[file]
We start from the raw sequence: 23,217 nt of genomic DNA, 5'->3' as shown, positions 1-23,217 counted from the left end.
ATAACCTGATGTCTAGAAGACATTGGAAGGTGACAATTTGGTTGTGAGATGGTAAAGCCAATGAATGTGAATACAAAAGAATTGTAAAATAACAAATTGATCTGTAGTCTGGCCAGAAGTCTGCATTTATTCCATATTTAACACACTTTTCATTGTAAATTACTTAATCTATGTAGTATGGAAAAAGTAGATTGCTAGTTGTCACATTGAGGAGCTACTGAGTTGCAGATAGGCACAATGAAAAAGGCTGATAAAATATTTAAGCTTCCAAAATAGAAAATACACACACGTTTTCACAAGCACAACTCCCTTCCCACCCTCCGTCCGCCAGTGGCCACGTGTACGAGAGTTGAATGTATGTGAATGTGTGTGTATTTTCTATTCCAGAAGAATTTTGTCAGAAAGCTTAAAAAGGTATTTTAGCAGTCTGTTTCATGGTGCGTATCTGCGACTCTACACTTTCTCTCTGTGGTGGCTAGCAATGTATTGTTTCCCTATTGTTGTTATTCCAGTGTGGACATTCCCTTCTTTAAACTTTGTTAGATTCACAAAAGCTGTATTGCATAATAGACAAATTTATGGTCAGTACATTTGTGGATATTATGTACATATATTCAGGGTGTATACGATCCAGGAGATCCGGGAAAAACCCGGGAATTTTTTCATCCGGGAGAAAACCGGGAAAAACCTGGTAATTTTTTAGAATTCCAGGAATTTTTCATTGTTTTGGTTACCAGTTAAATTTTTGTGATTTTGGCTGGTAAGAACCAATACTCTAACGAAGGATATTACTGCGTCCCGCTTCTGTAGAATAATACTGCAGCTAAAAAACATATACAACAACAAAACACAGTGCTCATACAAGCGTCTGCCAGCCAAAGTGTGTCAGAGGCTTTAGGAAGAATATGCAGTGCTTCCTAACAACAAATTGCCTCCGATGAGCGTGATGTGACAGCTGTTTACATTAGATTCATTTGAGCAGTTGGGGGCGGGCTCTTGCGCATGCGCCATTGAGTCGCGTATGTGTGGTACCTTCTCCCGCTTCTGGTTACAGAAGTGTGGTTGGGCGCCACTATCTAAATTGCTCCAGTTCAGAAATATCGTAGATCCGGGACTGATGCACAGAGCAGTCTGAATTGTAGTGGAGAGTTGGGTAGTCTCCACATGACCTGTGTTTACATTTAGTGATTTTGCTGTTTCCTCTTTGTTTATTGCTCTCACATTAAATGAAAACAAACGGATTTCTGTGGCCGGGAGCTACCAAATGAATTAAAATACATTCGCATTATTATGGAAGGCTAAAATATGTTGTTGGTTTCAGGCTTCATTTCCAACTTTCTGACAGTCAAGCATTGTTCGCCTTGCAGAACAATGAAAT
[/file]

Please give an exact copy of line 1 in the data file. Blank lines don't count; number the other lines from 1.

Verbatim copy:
We start from the raw sequence: 23,217 nt of genomic DNA, 5'->3' as shown, positions 1-23,217 counted from the left end.